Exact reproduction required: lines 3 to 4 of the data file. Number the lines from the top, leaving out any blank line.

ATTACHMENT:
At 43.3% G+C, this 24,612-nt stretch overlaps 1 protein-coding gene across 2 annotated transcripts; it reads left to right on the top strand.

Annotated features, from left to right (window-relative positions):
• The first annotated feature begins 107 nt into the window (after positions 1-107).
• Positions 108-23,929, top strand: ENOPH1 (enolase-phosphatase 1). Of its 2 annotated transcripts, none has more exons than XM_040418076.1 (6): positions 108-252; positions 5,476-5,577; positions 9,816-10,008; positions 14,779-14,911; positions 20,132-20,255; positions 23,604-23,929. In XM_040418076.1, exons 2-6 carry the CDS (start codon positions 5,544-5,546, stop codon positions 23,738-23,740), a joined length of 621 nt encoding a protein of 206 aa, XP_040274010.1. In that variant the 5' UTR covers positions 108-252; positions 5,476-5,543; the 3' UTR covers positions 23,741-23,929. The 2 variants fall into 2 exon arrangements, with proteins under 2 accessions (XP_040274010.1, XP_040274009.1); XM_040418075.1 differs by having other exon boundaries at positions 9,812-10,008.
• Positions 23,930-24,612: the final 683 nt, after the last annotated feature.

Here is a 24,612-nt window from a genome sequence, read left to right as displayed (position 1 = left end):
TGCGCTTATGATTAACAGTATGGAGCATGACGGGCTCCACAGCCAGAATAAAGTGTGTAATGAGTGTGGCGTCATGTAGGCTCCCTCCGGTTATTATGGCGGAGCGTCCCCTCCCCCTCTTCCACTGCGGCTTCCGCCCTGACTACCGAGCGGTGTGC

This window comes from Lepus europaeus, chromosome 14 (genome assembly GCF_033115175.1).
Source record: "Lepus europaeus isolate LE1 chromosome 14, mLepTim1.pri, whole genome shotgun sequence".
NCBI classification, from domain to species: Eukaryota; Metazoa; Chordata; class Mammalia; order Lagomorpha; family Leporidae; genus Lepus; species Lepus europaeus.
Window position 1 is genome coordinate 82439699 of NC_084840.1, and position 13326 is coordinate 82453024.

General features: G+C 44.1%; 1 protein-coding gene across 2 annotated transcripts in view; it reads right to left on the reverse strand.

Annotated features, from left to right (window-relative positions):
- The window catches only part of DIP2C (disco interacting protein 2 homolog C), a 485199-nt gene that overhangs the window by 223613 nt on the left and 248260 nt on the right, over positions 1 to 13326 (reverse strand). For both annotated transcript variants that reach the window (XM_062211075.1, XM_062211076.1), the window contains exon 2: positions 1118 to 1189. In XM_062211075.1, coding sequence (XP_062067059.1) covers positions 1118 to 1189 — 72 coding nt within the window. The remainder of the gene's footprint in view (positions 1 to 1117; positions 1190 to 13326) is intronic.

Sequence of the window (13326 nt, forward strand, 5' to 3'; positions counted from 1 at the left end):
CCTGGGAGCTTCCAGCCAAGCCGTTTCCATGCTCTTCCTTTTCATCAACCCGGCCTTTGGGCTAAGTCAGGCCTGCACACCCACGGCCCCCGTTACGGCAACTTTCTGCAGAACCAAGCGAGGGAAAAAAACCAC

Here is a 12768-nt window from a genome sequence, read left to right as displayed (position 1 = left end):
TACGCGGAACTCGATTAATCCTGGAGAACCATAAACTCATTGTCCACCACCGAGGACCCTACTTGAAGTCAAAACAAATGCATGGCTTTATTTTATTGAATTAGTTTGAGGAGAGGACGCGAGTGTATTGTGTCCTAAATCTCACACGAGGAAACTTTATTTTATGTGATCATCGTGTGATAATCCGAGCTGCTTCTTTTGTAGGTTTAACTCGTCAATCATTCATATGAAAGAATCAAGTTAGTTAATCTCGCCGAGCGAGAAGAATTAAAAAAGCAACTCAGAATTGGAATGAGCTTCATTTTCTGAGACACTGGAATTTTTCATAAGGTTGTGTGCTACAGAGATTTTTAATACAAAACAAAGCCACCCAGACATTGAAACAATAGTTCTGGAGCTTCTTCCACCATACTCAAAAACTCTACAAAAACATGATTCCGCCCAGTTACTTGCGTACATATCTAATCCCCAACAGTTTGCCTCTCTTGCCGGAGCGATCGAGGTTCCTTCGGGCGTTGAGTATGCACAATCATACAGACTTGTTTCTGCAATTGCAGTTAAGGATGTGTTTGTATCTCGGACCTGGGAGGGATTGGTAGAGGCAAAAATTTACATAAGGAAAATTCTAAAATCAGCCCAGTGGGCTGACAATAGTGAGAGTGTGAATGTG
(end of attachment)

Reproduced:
• The first annotated feature begins 107 nt into the window (after positions 1-107).
• Positions 108-23,929, top strand: ENOPH1 (enolase-phosphatase 1). Of its 2 annotated transcripts, none has more exons than XM_040418076.1 (6): positions 108-252; positions 5,476-5,577; positions 9,816-10,008; positions 14,779-14,911; positions 20,132-20,255; positions 23,604-23,929. In XM_040418076.1, exons 2-6 carry the CDS (start codon positions 5,544-5,546, stop codon positions 23,738-23,740), a joined length of 621 nt encoding a protein of 206 aa, XP_040274010.1. In that variant the 5' UTR covers positions 108-252; positions 5,476-5,543; the 3' UTR covers positions 23,741-23,929. The 2 variants fall into 2 exon arrangements, with proteins under 2 accessions (XP_040274010.1, XP_040274009.1); XM_040418075.1 differs by having other exon boundaries at positions 9,812-10,008.